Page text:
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Monday, April 7, 2008

enRoute Magazine (Canada, 2005)

Air Canada enRoute Magazine (Canada, September 2005)
Michael Bublé + Nelly Furtado

MB: I’m just going to start by saying that when my career wasn’t exactly going strong, I thought that perhaps I’d be a journalist. So this is actually really cool for me to be able to ask you some questions, considering you’re my friend and I’m a huge fan of yours.
NF: Aaagh!
MB: You’re so cute, Nelly Furtado! Okay, so the first question that’s hugely important to me is about the Canadian music industry and whether you think we have our own “star system.”
NF: Star system? Well, I’m not sure. I thought it was all very civil and low-key. But when I came onto the scene with my big, shiny pop song and my big, shiny pop video, I was living by myself in, like, a little loft apartment. I was almost freaked out to leave my apartment because overnight everyone had heard the song and it seemed like, all of a sudden, there was more of a market for a tabloidy-type culture, which I found really funny.
MB: Both of us have been to many different countries. Don’t you find that each of those countries has their own identity?
NF: Yeah, they do. I think everyone has their own culture. In Canada, all the classic songwriters like Neil Young, Joni Mitchell and Robbie Robertson started that whole eclectic thing: “I’ve got my guitar. I’ve got some really earnest lyrics, some great melodies and wide-open space. I’m going to write some touching ballads.” And people have kept that torch going, everyone from Sarah McLachlan to Avril Lavigne – even someone like Tom Cochrane, who’s a great songwriter with super lyrics.
There are all these great indie rock bands now, and everybody thinks they’re from New York. They’re not; they’re Canadian! Death From Above, Arcade Fire and Hot Hot Heat… It’s the most exciting music in the world right now, in my opinion. I never have more fun than when I’m collaborating with a Canadian artist, like with you or... I just did something with k-os. It’s just a lot of fun, you know?
MB: Cool, thank you. I can hear your baby crying…
NF: Oh no, no, she’s fine. She’s eating lunch.
MB: So how is being a mommy?
NF: I finally fit in! I’m not an alien anymore. I used to live in L.A. and I hated it, but I just spent two months there, and I thought everyone was so nice. It’s because I’ve got an adorable two-year-old next to me. That’s the thing: People are nicer to you when you’re a mother. You get a lot of respect.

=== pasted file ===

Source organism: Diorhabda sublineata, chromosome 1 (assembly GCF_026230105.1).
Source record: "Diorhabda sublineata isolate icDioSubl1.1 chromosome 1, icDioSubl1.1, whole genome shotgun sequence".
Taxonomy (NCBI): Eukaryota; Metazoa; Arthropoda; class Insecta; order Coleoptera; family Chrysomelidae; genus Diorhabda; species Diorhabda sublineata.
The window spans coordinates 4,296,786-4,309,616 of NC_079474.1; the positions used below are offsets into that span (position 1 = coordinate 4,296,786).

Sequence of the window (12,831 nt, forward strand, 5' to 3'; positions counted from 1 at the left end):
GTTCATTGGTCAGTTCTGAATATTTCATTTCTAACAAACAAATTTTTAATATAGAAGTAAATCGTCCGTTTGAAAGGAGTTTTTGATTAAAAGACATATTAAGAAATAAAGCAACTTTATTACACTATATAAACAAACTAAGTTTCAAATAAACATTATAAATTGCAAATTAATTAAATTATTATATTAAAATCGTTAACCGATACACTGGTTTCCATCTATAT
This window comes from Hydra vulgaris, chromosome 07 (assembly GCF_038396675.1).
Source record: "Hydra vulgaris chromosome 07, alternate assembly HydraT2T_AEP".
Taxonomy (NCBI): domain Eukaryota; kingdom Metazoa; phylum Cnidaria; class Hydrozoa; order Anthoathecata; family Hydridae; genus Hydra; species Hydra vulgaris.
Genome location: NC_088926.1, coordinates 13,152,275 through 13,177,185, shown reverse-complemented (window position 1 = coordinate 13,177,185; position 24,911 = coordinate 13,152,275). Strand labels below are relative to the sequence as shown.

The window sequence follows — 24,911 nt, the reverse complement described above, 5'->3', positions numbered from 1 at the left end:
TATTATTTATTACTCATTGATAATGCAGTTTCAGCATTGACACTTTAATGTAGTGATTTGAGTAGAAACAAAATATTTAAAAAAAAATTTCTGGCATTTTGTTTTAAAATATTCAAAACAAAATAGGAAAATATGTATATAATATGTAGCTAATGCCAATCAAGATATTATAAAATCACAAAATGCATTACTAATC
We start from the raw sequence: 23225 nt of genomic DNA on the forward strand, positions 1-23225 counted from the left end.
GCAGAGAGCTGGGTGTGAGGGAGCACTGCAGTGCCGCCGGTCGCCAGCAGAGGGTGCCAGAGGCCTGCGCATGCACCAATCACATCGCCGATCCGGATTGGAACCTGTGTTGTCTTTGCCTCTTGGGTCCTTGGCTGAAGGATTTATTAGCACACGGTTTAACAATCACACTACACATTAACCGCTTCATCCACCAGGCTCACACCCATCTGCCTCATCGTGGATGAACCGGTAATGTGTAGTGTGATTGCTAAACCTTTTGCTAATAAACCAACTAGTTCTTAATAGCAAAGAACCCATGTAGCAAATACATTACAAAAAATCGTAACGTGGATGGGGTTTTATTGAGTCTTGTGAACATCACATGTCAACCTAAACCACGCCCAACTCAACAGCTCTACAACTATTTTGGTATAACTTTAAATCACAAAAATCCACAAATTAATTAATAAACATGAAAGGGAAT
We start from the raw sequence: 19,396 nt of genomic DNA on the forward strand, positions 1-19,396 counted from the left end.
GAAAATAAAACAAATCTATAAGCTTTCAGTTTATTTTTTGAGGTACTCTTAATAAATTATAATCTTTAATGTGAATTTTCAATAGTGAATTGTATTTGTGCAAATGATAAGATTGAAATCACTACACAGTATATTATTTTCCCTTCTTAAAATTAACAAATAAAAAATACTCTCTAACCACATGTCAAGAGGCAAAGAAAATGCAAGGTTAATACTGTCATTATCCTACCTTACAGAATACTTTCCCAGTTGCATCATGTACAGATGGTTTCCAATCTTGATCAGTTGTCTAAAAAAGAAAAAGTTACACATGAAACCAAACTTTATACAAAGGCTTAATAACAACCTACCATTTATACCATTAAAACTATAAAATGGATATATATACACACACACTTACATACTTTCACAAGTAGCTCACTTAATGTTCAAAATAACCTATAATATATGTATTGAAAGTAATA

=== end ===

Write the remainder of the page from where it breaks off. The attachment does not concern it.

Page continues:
MB: Has it affected your career in a positive way?
NF: Yeah, it’s made me work harder in a way. You know: Gotta keep the funds flowing; gotta keep on truckin’.
MB: I’m sure your priorities changed a lot, Nelly.
NF: Yes, definitely. Number one is my daughter: Is she happy? How are we going to create this life for her? It’s freestyle parenting in a way because we travel a lot. She comes everywhere with me, and she’s getting the best education I think a toddler could have. [Laughs]
MB: You know, it’s my dream to be able to do what I do and tour with the kids.
NF: It’s so fun, I can’t tell you! You’re gonna call me one day and you’ll say, “Nelly, you were so right! It’s so fun; it’s amazing!” I’m going to be touring again next year, so we’ll be travelling again.
MB: So you’re making the new record for that tour?
NF: I am recording my new album right now.
MB: Tell me about it, baby!
NF: Well, Michael Bublé and I are going to do this duet on this song called “Go.”
MB: Are we really? Are we? I’ll do whatever you want, you know.
NF: It’s really funky. It’s not like anything you’ve done before.
MB: You did “Quando, Quando, Quando” [their duet on Bublé’s It’s Time ] and it wasn’t like anything you’d done.
NF: Yeah, exactly, so right back at you, baby.
MB: So you’re making this record. Tell me how you’re feeling about it.
NF: I am ecstatic about it. I’m over the moon. I took an acting class over the summer just for fun, and it totally opened me up as far as just letting go of being self-conscious. It helped in the studio and in the writing atmosphere.
MB: Is there a theme to the record yet?
NF: Well, it’s probably going to be called Loose.
MB: Loose? So there is a concept, then?
NF: Yeah, there’s a concept.
MB: A loose concept?